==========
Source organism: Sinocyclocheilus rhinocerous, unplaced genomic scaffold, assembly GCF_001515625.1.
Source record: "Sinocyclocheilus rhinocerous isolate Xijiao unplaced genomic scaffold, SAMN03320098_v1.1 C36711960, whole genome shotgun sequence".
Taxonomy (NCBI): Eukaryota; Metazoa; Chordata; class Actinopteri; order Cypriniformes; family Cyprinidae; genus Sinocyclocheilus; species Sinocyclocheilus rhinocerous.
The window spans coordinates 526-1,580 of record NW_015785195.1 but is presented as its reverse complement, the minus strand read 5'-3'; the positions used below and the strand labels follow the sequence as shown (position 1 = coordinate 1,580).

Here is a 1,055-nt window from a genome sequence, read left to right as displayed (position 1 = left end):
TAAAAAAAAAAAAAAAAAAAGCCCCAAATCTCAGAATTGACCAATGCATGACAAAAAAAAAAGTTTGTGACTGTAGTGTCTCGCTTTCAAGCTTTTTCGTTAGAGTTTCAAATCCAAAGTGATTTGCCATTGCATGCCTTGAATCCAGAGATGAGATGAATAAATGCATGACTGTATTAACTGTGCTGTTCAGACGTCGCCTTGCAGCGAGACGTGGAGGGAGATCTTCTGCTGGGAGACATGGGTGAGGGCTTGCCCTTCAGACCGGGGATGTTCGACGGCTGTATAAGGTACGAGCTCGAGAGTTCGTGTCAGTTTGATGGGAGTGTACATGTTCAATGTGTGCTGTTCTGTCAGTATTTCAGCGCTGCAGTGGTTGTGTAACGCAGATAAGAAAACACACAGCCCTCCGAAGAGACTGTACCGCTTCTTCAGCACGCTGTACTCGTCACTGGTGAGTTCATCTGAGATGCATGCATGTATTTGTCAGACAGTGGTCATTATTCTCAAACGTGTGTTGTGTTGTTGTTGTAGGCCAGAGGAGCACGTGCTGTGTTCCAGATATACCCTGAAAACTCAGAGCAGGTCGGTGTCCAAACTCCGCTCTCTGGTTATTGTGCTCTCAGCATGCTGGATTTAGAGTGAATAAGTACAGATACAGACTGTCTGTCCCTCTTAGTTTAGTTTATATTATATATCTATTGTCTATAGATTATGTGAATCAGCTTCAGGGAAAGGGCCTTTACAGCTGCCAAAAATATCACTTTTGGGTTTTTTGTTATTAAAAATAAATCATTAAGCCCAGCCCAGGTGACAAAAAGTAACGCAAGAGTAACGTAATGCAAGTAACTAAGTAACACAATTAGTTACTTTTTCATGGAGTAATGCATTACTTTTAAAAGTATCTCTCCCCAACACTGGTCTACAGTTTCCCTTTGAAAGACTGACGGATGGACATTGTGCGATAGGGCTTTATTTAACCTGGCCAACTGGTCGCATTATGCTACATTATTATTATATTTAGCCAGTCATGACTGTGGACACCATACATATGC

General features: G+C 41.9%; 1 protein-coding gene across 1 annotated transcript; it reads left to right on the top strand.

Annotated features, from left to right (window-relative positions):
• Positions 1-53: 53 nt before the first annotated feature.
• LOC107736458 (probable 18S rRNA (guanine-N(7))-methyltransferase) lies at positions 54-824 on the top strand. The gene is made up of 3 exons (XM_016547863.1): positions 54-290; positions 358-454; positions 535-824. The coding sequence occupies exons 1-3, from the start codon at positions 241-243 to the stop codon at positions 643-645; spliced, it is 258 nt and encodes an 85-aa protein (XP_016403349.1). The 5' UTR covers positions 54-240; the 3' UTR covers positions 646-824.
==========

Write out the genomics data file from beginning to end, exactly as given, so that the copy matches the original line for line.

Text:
Source organism: Sinocyclocheilus rhinocerous, unplaced genomic scaffold, assembly GCF_001515625.1.
Source record: "Sinocyclocheilus rhinocerous isolate Xijiao unplaced genomic scaffold, SAMN03320098_v1.1 C36711960, whole genome shotgun sequence".
Taxonomy (NCBI): Eukaryota; Metazoa; Chordata; class Actinopteri; order Cypriniformes; family Cyprinidae; genus Sinocyclocheilus; species Sinocyclocheilus rhinocerous.
The window spans coordinates 526-1,580 of record NW_015785195.1 but is presented as its reverse complement, the minus strand read 5'-3'; the positions used below and the strand labels follow the sequence as shown (position 1 = coordinate 1,580).

Here is a 1,055-nt window from a genome sequence, read left to right as displayed (position 1 = left end):
TAAAAAAAAAAAAAAAAAAAGCCCCAAATCTCAGAATTGACCAATGCATGACAAAAAAAAAAGTTTGTGACTGTAGTGTCTCGCTTTCAAGCTTTTTCGTTAGAGTTTCAAATCCAAAGTGATTTGCCATTGCATGCCTTGAATCCAGAGATGAGATGAATAAATGCATGACTGTATTAACTGTGCTGTTCAGACGTCGCCTTGCAGCGAGACGTGGAGGGAGATCTTCTGCTGGGAGACATGGGTGAGGGCTTGCCCTTCAGACCGGGGATGTTCGACGGCTGTATAAGGTACGAGCTCGAGAGTTCGTGTCAGTTTGATGGGAGTGTACATGTTCAATGTGTGCTGTTCTGTCAGTATTTCAGCGCTGCAGTGGTTGTGTAACGCAGATAAGAAAACACACAGCCCTCCGAAGAGACTGTACCGCTTCTTCAGCACGCTGTACTCGTCACTGGTGAGTTCATCTGAGATGCATGCATGTATTTGTCAGACAGTGGTCATTATTCTCAAACGTGTGTTGTGTTGTTGTTGTAGGCCAGAGGAGCACGTGCTGTGTTCCAGATATACCCTGAAAACTCAGAGCAGGTCGGTGTCCAAACTCCGCTCTCTGGTTATTGTGCTCTCAGCATGCTGGATTTAGAGTGAATAAGTACAGATACAGACTGTCTGTCCCTCTTAGTTTAGTTTATATTATATATCTATTGTCTATAGATTATGTGAATCAGCTTCAGGGAAAGGGCCTTTACAGCTGCCAAAAATATCACTTTTGGGTTTTTTGTTATTAAAAATAAATCATTAAGCCCAGCCCAGGTGACAAAAAGTAACGCAAGAGTAACGTAATGCAAGTAACTAAGTAACACAATTAGTTACTTTTTCATGGAGTAATGCATTACTTTTAAAAGTATCTCTCCCCAACACTGGTCTACAGTTTCCCTTTGAAAGACTGACGGATGGACATTGTGCGATAGGGCTTTATTTAACCTGGCCAACTGGTCGCATTATGCTACATTATTATTATATTTAGCCAGTCATGACTGTGGACACCATACATATGC

General features: G+C 41.9%; 1 protein-coding gene across 1 annotated transcript; it reads left to right on the top strand.

Annotated features, from left to right (window-relative positions):
• Positions 1-53: 53 nt before the first annotated feature.
• LOC107736458 (probable 18S rRNA (guanine-N(7))-methyltransferase) lies at positions 54-824 on the top strand. The gene is made up of 3 exons (XM_016547863.1): positions 54-290; positions 358-454; positions 535-824. The coding sequence occupies exons 1-3, from the start codon at positions 241-243 to the stop codon at positions 643-645; spliced, it is 258 nt and encodes an 85-aa protein (XP_016403349.1). The 5' UTR covers positions 54-240; the 3' UTR covers positions 646-824.